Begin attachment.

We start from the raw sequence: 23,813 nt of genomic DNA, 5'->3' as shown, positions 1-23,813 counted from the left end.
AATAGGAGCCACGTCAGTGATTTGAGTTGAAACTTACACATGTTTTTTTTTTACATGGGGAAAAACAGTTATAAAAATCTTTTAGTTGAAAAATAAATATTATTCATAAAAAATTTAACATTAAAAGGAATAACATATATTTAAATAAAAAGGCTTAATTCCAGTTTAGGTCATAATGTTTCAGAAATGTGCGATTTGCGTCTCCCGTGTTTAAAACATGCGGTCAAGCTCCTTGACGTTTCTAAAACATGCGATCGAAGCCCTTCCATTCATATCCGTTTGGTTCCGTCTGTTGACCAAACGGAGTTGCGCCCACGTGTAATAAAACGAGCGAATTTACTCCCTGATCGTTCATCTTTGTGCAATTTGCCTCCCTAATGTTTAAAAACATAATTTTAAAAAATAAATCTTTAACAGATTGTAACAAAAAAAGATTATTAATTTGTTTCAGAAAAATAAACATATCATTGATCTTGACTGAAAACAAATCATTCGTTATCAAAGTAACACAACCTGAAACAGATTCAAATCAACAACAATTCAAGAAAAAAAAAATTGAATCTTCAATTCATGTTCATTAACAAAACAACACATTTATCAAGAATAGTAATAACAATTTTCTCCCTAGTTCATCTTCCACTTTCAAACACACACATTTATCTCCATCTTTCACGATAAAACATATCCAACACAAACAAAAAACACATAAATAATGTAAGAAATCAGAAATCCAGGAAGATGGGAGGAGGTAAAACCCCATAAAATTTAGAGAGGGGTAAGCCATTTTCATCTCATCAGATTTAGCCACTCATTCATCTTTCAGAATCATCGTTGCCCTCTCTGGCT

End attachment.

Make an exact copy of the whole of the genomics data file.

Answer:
We start from the raw sequence: 23,813 nt of genomic DNA, 5'->3' as shown, positions 1-23,813 counted from the left end.
AATAGGAGCCACGTCAGTGATTTGAGTTGAAACTTACACATGTTTTTTTTTTACATGGGGAAAAACAGTTATAAAAATCTTTTAGTTGAAAAATAAATATTATTCATAAAAAATTTAACATTAAAAGGAATAACATATATTTAAATAAAAAGGCTTAATTCCAGTTTAGGTCATAATGTTTCAGAAATGTGCGATTTGCGTCTCCCGTGTTTAAAACATGCGGTCAAGCTCCTTGACGTTTCTAAAACATGCGATCGAAGCCCTTCCATTCATATCCGTTTGGTTCCGTCTGTTGACCAAACGGAGTTGCGCCCACGTGTAATAAAACGAGCGAATTTACTCCCTGATCGTTCATCTTTGTGCAATTTGCCTCCCTAATGTTTAAAAACATAATTTTAAAAAATAAATCTTTAACAGATTGTAACAAAAAAAGATTATTAATTTGTTTCAGAAAAATAAACATATCATTGATCTTGACTGAAAACAAATCATTCGTTATCAAAGTAACACAACCTGAAACAGATTCAAATCAACAACAATTCAAGAAAAAAAAAATTGAATCTTCAATTCATGTTCATTAACAAAACAACACATTTATCAAGAATAGTAATAACAATTTTCTCCCTAGTTCATCTTCCACTTTCAAACACACACATTTATCTCCATCTTTCACGATAAAACATATCCAACACAAACAAAAAACACATAAATAATGTAAGAAATCAGAAATCCAGGAAGATGGGAGGAGGTAAAACCCCATAAAATTTAGAGAGGGGTAAGCCATTTTCATCTCATCAGATTTAGCCACTCATTCATCTTTCAGAATCATCGTTGCCCTCTCTGGCT